Everyone is preparing for the worst-case scenario. Iran is in talks with the EU to keep the deal intact and is at the same time trying to find alternatives to trading with the US dollar.
What intensified risks last week was that Trump fired his Secretary of State Rex Tillerson, ousting one of the last defenders of the nuclear deal in the White House. What’s worse, he’s going to be replaced by current CIA Director Mike Pompeo, an Iran hawk who also shares Trump’s distaste for the Iran deal.
If anything, it will be even harder to keep the deal from falling apart next year and it will certainly affect investors’ sentiment in the next two months.
> Euro, Dollar Keep Pushing Forward
CBI’s measures to contain gold and foreign exchange markets’ rally last month did prove effective at first, but forex rates now seem to be bouncing back.
Euro, gold and the US dollar are all circling close to their all-time highs reached late last month and most of the gains came last week and the one before.
Euro has the largest of gains last week, followed by Bahar Azadi gold coin, the US dollar, IFX and TEDPIX.
Euro still tops the charts in terms of gains made so far this fiscal year (ending March 20), followed by Bahar Azadi gold coin, the US dollar, TEDPIX and IFX.
The rial was quoted at 59,100 against euro by Thursday’s close, according to Tehran Gold and Jewelry Union’s data. It marked a whopping 5.17% rise for the European currency.
Euro’s gains so far this year has reached 43.72%, having started the year at 41,120.
TSE and IFB have posted a 24% and 23.4% gains so far this year, respectively.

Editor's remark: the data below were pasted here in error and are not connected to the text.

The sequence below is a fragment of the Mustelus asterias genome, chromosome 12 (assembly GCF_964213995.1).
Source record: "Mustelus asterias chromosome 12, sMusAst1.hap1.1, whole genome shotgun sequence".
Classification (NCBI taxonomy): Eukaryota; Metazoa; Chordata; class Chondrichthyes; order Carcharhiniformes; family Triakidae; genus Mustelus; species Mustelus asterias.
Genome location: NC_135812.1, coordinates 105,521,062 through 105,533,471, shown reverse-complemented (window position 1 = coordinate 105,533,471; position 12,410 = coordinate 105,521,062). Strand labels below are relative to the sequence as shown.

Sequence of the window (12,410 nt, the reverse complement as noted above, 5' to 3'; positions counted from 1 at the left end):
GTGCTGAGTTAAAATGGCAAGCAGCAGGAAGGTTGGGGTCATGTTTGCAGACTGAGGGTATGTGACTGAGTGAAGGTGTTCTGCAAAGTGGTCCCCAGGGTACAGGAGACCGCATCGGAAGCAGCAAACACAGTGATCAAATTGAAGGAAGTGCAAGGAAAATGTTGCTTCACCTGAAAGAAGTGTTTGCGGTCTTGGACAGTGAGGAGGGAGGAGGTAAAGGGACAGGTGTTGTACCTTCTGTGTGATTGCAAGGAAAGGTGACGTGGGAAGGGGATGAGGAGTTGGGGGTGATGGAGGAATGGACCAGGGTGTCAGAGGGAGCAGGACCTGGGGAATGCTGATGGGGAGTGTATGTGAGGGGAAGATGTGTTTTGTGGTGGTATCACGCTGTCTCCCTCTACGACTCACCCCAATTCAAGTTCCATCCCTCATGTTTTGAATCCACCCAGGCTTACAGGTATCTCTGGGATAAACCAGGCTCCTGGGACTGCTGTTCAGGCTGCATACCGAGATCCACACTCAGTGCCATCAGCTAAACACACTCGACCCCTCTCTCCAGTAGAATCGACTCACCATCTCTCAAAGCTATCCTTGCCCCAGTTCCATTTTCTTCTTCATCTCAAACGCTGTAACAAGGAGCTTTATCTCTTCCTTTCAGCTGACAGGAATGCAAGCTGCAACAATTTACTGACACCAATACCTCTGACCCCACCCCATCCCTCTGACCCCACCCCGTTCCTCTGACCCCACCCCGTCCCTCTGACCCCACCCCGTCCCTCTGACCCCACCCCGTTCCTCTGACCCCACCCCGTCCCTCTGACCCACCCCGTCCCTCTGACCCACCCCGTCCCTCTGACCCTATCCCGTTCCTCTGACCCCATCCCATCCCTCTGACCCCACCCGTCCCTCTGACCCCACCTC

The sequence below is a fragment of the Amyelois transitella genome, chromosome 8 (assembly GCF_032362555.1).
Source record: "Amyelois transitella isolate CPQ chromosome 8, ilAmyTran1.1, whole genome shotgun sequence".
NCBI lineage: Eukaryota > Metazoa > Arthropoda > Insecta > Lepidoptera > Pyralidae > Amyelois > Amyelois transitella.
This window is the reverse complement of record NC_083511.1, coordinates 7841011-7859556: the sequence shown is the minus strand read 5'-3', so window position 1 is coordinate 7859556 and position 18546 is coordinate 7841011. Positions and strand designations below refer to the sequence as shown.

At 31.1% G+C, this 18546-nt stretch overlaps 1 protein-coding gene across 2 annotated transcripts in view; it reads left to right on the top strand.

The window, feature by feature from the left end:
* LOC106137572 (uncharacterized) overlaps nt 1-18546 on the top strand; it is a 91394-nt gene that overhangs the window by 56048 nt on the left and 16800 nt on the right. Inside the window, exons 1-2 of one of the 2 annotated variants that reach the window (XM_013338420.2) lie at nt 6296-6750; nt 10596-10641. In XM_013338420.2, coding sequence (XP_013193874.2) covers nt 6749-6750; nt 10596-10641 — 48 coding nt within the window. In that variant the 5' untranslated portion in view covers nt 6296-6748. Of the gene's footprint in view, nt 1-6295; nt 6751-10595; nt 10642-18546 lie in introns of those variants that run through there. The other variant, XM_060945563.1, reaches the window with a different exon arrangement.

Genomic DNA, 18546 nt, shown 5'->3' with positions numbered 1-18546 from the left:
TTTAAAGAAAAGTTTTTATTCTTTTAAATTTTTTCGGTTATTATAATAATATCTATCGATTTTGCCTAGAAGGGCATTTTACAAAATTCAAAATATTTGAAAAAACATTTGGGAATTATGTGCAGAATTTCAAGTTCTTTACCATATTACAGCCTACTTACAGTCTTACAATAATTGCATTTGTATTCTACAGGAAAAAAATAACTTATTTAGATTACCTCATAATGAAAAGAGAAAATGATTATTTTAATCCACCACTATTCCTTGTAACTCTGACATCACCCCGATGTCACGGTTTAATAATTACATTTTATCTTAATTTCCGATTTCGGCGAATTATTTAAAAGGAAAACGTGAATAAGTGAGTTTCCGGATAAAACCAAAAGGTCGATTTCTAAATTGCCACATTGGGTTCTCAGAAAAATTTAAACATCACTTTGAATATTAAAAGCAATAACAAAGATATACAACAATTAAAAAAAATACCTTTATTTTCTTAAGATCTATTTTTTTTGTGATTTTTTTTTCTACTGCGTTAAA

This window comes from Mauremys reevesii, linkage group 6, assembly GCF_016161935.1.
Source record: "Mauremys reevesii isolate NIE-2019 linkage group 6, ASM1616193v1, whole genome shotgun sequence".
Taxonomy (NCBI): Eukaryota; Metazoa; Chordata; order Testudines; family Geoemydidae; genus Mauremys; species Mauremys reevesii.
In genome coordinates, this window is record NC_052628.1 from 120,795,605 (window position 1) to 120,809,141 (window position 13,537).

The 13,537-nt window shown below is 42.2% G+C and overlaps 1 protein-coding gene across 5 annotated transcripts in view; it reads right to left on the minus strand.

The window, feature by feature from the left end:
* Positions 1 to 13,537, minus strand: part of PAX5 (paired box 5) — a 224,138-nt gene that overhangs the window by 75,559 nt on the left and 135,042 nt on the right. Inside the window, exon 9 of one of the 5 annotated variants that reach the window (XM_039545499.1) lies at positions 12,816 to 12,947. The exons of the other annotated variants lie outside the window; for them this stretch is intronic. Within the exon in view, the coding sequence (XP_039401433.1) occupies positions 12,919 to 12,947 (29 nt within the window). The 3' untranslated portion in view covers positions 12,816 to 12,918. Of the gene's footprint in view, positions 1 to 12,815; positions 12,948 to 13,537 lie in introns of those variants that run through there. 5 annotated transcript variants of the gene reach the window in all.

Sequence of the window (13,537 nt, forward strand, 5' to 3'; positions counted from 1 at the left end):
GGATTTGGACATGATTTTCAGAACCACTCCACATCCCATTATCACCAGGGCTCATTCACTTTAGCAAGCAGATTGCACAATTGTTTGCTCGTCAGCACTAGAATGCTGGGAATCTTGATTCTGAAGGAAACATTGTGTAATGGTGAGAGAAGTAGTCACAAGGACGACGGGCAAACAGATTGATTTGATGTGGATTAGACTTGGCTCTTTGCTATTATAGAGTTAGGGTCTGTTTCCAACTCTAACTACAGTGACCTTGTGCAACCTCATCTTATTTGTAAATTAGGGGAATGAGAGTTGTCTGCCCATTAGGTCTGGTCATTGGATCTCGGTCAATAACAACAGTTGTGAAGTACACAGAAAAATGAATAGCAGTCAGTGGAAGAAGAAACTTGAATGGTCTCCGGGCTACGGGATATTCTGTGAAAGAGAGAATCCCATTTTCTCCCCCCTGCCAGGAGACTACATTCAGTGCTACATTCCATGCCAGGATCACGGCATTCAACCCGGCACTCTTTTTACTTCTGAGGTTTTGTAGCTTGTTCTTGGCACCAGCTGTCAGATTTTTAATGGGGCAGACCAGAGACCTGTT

The US dollar gained 1.3% against the rial last week to 48,490. The dollar’s gain so far this year has reached 29.37%, having started the year at 37,480.
As for gold, Bahar Azadi gold coin gained 2.9% last week to 15.96 million rials. Its gain so far this year stands at 36.29%.
> Weekly Trade in Detail
Over 12.58 billion shares valued at $436.7 million were traded on TSE during last week. The number of traded shares and value grew by 97% and 45% respectively compared to the week before last.
Trading at Iran’s stock markets starts on Saturday and ends on Wednesday.
TSE’s First Market Index shed 1,275 points or 1.9% to end at 67,433.7. The Second Market Index also dropped by 1,127 points or 0.5% to close at 205,629.7.
And at IFB, over 2.32 billion securities valued at $960.1 million were traded, with the number of traded shares dropping by 8% while trade value jumped 89% compared to the previous week.
IFB’s market cap gained $1.63 billion or 6% to reach $30.54 billion.
Its First Market witnessed the trading of 1.31 billion securities valued at $64.45 million, indicating a 752% and 865% surge in the number of traded securities and trade value respectively.
About 467 million securities valued at $29.33 million were traded in the Second Market, with the number of traded securities and trade value dropping by 57% and 32% respectively week-on-week.
Over 43 million debt securities valued at $836.1 million were also traded at IFB, surging by 106% and 105% in the number of bonds traded and their value respectively.
Exchange-traded funds, however, dropped 74% in trade number and 44% in value to reach 40 million worth $12.1 million.
Housing mortgage rights’ trade was down, as it reached 25,000 securities worth $3.56 million, marking a drop of 30% and 29% respectively.